Being a musician in high school is a daunting task. Not only do you have to lug your math books and your science projects and the novel you have to read for English around with you everywhere you go, but you are also encumbered with an instrument that brands you as an orchestra member everywhere you go.
You spend your afternoons in endless hours of rehearsals and practice sessions that take time away from eating, doing your homework, or joining a sports team.
But for students who have gotten hooked on the sweet sounds of strings, playing music isn’t just another notch on their resumé. It’s a way to make their lives more rich and enjoyable.
East End Arts in Riverhead received a grant from the D’Addario Foundation (of the famous D’Addario instrument string company) earlier this year to create a chamber ensemble comprised of some of the East End’s most dedicated high school string players, students who have spent years honing their skills in large musical groups and are now hoping to let the sweet sound of their own instrument fill a concert hall.
The group will hold its first concert this coming Tuesday, Dec. 8 at 6:30 p.m. at the Riverhead United Methodist Church at 204 East Main Street.
East End Arts cello teacher Jeannie Woelker put together the ensemble this fall, selecting six students to hone their skills through this tuition-free program.
The group is comprised of two cellists, three violists and one violinist, an unusual combination for a type of ensemble that is often dominated by violin players.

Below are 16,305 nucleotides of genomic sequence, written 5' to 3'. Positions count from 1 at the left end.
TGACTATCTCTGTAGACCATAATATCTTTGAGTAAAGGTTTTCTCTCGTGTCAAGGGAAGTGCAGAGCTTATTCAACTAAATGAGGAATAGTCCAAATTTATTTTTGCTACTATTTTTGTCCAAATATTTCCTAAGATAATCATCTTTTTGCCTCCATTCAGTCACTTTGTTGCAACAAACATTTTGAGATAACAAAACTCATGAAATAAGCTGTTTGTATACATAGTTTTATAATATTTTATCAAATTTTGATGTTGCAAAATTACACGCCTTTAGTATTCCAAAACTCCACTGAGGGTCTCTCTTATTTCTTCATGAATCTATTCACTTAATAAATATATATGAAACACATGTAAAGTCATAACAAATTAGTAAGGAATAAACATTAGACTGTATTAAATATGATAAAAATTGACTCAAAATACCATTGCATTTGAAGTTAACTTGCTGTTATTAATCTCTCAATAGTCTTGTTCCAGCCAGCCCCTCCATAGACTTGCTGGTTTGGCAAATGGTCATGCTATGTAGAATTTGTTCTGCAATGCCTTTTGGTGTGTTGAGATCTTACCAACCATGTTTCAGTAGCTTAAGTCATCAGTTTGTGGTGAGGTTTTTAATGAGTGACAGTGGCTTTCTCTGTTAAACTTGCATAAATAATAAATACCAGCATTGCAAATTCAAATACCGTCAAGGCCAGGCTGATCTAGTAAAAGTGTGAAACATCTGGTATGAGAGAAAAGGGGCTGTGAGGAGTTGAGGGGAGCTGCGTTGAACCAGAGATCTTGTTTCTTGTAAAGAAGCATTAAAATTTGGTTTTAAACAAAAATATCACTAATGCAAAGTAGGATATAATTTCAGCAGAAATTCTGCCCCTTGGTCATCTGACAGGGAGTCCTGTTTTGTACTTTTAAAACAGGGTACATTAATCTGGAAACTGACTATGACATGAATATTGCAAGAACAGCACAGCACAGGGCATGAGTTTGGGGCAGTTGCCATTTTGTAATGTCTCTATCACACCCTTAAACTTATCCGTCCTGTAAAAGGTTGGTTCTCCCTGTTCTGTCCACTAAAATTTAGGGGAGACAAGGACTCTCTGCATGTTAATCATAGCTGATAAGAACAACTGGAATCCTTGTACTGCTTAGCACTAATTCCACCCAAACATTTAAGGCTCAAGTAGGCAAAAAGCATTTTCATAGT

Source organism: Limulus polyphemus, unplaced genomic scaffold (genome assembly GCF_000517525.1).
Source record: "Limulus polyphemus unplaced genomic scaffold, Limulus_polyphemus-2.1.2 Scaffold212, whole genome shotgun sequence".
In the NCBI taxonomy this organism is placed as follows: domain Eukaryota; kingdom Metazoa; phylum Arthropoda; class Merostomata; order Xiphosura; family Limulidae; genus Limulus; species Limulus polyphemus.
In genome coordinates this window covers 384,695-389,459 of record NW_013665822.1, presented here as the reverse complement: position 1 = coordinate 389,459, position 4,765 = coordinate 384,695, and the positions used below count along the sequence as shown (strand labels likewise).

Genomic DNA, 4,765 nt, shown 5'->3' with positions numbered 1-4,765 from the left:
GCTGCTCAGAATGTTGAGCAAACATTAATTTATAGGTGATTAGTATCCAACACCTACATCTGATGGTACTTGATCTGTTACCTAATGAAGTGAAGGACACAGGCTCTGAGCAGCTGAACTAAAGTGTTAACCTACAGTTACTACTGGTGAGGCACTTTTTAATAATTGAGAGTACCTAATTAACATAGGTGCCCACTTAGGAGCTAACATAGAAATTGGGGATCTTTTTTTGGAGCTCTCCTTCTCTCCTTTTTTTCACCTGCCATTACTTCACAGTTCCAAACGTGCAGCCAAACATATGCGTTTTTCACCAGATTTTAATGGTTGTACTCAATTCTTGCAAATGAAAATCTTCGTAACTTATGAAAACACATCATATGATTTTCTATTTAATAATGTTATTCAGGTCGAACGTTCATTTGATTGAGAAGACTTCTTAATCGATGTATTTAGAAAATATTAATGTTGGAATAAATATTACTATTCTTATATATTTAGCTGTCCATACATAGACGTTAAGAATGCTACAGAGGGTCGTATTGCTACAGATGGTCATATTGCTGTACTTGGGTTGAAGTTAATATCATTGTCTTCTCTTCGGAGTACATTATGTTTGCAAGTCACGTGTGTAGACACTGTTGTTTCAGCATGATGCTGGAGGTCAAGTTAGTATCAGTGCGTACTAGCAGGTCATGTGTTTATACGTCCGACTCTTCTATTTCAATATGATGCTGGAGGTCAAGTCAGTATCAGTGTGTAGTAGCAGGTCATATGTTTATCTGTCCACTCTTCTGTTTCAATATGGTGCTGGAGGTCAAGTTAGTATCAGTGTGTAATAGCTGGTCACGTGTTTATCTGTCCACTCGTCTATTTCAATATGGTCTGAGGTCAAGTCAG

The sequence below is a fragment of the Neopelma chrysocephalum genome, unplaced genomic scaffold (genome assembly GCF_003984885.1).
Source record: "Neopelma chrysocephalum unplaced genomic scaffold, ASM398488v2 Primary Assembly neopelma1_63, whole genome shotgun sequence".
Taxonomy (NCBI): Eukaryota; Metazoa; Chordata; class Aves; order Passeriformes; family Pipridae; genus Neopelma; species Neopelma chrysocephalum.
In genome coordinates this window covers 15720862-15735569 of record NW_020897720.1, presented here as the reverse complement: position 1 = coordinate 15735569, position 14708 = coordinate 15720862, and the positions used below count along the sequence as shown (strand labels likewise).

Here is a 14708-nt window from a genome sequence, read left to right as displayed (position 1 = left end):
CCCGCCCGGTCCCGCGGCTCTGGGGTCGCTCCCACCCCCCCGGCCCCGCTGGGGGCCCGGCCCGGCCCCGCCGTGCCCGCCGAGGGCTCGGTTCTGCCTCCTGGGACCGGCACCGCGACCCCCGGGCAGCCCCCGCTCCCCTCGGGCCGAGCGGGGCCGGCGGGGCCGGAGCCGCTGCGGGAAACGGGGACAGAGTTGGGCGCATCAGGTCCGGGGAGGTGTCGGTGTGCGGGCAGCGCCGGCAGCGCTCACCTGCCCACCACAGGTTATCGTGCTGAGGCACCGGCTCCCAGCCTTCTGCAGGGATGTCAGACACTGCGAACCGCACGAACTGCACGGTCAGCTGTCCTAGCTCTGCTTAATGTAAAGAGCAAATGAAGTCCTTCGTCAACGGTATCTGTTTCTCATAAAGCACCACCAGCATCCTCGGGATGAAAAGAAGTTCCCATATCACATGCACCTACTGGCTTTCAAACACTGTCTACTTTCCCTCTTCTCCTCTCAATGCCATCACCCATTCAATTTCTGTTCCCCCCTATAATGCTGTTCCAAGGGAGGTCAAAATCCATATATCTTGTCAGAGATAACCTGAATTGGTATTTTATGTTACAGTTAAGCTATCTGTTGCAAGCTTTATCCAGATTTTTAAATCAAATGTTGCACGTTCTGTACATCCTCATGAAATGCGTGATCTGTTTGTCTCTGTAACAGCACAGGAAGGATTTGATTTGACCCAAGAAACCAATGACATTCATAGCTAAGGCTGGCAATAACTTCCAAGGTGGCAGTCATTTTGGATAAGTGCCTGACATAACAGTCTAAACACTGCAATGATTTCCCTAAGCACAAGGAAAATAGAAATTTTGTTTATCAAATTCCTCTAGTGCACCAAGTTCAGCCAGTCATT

“It’s a very interesting combination,” said Ms. Woelker. “And it’s good for pieces like the Bach Brandenburg Concerto we’ll be playing Tuesday night.”
The group will also be performing the overture to George Cork Maul’s “Twice Upon a Time,” whose ostinato highlights the viola section.
The students, some of whom take lessons at East End Arts and some of whom only take lessons in school, were selected based on their ability to perform New York State School Music Association (NYSSMA) Level Five pieces — the NYSSMA difficulty scale goes up to Level Six.
The group is comprised of violinist Megan Brunner, 17, of Baiting Hollow; violist Brett Callagy, 14, of Shoreham-Wading River; violist Allyson Koehler, 15, of Bayport; violist Christina Mirro, 14, of Oakdale; cellist Aidan Saltini, 16, of South Jamesport and cellist Fallon Spellman, 10, of Westhampton.
This past Tuesday, the group was intensely concentrating on its final rehearsal. Aidan had had a big rehearsal with another group the night before. Megan’s fingers were sore. Allyson had been practicing up a storm, the rosin dust beginning to collect below the bridge of her viola.
All of them said, when surveyed, that playing in a small group had made them better musicians.
“Being a part of an ensemble allows for me to better understand the instruments around me,” said Allyson. “I’ve become more aware of the other instruments around me and how their sound interacts with or contradicts or mirrors my own.”
“I feel welcome and happy,” said Brett. “It gives me more confidence in my playing and I’m glad to do it.”
“It feels like the part I’m playing really matters,” said Aidan. “Sometimes in big orchestras with so many other players it doesn’t feel that way.”
“We wanted to give the kids an opportunity to perform challenging music at a high level,” said Ms. Woelker. “If you look at some of the things they’d like to play, they want to play popular music or jazz or classical pieces like Grieg’s Holberg Suite. I hope we can somehow continue to do that in January.”